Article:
NatureScot is coordinating the response to the unprecedented deaths of seabirds and wildfowl due to the outbreak of Highly Pathogenic Avian Influenza (HPIA). This included monitoring of mortalities in the islands' internationally important breeding colonies and using this intelligence to advice land managers and tourist operators. The outbreak required the development of new surveillance and monitoring protocols. Through the Scottish HPAI Task Force, chaired by NatureScot, these protocols, in tandem with advice and knowledge from the scientific and local communities, will allow a more flexible and targeted approach to managing activities that may have an impact on birds if a further outbreak returns in the 2023 breeding season.

We committed to address biosecurity in a holistic and integrated manner as a means not only to contribute to environmental wellbeing, but also to contribute to sustainable economic development on Scottish islands.

Implementation Route Map action

We will continue to undertake island specific projects where required to address biosecurity in an integrated manner.

Work is ongoing in relation to this commitment.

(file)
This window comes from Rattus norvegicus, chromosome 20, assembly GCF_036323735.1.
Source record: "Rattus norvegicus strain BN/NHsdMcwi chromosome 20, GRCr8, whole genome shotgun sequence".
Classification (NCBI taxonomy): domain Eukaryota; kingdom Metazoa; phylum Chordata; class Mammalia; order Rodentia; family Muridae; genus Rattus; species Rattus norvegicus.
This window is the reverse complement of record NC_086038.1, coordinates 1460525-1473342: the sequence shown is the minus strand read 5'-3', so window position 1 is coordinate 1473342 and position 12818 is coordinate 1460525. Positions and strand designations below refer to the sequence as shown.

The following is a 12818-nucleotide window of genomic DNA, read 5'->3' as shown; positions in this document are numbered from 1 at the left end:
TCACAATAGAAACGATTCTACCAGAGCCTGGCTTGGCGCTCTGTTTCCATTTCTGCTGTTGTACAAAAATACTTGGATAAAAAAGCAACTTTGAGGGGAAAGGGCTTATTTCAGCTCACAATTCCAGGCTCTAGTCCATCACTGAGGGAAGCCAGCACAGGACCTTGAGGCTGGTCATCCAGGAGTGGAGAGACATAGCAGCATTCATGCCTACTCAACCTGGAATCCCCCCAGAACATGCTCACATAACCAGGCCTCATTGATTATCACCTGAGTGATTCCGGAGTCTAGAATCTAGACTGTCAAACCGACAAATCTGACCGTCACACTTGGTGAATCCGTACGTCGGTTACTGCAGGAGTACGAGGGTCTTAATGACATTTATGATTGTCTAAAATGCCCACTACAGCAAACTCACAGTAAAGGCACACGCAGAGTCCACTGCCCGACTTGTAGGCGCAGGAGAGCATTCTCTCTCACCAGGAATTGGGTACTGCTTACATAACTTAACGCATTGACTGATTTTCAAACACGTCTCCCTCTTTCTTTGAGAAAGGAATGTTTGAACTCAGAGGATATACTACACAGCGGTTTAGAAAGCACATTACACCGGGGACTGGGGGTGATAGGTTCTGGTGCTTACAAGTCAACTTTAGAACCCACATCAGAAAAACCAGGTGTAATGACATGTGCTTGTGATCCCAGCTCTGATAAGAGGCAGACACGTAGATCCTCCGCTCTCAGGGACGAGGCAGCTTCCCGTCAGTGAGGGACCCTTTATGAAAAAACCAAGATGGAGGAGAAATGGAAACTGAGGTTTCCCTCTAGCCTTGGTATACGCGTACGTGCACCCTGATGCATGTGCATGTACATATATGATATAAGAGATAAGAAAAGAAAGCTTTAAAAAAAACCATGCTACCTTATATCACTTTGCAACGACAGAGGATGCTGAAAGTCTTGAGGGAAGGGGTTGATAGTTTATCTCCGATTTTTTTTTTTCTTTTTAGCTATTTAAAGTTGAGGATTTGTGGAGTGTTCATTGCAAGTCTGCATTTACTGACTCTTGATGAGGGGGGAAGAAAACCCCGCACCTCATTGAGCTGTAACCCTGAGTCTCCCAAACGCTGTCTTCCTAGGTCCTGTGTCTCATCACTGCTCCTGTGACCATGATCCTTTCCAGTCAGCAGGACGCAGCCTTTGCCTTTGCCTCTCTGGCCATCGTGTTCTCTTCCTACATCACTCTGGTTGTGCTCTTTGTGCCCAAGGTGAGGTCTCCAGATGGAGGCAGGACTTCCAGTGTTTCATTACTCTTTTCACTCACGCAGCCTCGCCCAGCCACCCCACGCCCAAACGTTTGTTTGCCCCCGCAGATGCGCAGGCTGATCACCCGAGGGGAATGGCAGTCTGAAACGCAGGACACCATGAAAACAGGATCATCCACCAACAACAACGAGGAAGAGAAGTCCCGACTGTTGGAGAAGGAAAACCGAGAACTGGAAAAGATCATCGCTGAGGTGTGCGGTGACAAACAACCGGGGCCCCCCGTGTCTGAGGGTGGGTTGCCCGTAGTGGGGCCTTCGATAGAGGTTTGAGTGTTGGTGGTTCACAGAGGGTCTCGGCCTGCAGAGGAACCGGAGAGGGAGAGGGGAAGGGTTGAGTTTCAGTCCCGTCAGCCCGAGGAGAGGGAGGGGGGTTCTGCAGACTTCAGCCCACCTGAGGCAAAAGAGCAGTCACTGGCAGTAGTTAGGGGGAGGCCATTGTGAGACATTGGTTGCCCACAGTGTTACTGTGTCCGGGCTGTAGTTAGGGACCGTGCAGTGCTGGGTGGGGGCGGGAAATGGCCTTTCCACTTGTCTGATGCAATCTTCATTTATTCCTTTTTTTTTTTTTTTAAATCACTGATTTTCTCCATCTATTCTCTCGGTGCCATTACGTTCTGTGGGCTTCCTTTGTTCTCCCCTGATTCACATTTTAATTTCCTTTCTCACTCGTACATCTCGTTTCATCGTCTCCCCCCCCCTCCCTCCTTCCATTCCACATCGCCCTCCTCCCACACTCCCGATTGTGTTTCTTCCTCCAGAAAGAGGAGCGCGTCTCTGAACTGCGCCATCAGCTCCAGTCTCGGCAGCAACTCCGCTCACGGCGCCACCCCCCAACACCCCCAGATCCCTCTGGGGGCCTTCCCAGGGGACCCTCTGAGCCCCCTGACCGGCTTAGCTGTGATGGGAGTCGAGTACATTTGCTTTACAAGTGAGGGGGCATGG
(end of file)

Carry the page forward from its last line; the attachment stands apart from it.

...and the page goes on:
The Orkney Native Wildlife Project has developed a biosecurity plan to prevent the spread of stoats to the non-linked Orkney Islands. Good progress is being made in forming individual Island community led stoat incursion response hubs. A newly created Orkney Island stoat biosecurity group has also been formed to engage with stakeholders and deliver the biosecurity plan. Training is being given to parts of the Orkney tourism sector to raise awareness of non-native stoats to both tourism guides and tourists. Engagement is ongoing with tourism transport operators such as the cruise liner industry and supporting infrastructure to ensure biosecurity forms part of the discussion around sustainable economic tourism development in Orkney.